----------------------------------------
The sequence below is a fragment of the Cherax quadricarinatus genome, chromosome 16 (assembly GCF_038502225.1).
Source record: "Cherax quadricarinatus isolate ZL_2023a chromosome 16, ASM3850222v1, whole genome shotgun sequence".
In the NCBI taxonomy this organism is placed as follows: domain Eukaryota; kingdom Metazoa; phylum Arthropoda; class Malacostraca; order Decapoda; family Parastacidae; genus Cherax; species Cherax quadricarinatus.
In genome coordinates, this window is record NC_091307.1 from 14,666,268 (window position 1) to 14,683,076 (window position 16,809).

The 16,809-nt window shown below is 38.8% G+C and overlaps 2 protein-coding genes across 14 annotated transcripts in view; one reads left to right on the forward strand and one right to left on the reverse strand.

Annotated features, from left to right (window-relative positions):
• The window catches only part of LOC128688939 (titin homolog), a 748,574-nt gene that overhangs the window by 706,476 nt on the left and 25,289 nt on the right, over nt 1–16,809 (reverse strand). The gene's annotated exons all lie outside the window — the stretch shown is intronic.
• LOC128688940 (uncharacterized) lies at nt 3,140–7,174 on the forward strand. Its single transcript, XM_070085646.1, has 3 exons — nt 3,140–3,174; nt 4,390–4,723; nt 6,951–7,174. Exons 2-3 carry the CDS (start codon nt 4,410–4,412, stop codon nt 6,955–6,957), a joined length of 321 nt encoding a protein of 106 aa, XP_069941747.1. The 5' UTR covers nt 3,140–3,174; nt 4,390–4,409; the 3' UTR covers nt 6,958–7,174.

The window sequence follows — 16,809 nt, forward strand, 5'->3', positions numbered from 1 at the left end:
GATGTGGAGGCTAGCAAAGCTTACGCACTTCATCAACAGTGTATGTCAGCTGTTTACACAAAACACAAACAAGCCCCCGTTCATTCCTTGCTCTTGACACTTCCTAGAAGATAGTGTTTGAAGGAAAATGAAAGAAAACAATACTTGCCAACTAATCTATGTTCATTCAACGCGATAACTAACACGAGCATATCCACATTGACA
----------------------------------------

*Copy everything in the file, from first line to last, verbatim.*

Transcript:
The sequence below is a fragment of the Cherax quadricarinatus genome, chromosome 16 (assembly GCF_038502225.1).
Source record: "Cherax quadricarinatus isolate ZL_2023a chromosome 16, ASM3850222v1, whole genome shotgun sequence".
In the NCBI taxonomy this organism is placed as follows: domain Eukaryota; kingdom Metazoa; phylum Arthropoda; class Malacostraca; order Decapoda; family Parastacidae; genus Cherax; species Cherax quadricarinatus.
In genome coordinates, this window is record NC_091307.1 from 14,666,268 (window position 1) to 14,683,076 (window position 16,809).

The 16,809-nt window shown below is 38.8% G+C and overlaps 2 protein-coding genes across 14 annotated transcripts in view; one reads left to right on the forward strand and one right to left on the reverse strand.

Annotated features, from left to right (window-relative positions):
• The window catches only part of LOC128688939 (titin homolog), a 748,574-nt gene that overhangs the window by 706,476 nt on the left and 25,289 nt on the right, over nt 1–16,809 (reverse strand). The gene's annotated exons all lie outside the window — the stretch shown is intronic.
• LOC128688940 (uncharacterized) lies at nt 3,140–7,174 on the forward strand. Its single transcript, XM_070085646.1, has 3 exons — nt 3,140–3,174; nt 4,390–4,723; nt 6,951–7,174. Exons 2-3 carry the CDS (start codon nt 4,410–4,412, stop codon nt 6,955–6,957), a joined length of 321 nt encoding a protein of 106 aa, XP_069941747.1. The 5' UTR covers nt 3,140–3,174; nt 4,390–4,409; the 3' UTR covers nt 6,958–7,174.

The window sequence follows — 16,809 nt, forward strand, 5'->3', positions numbered from 1 at the left end:
GATGTGGAGGCTAGCAAAGCTTACGCACTTCATCAACAGTGTATGTCAGCTGTTTACACAAAACACAAACAAGCCCCCGTTCATTCCTTGCTCTTGACACTTCCTAGAAGATAGTGTTTGAAGGAAAATGAAAGAAAACAATACTTGCCAACTAATCTATGTTCATTCAACGCGATAACTAACACGAGCATATCCACATTGACA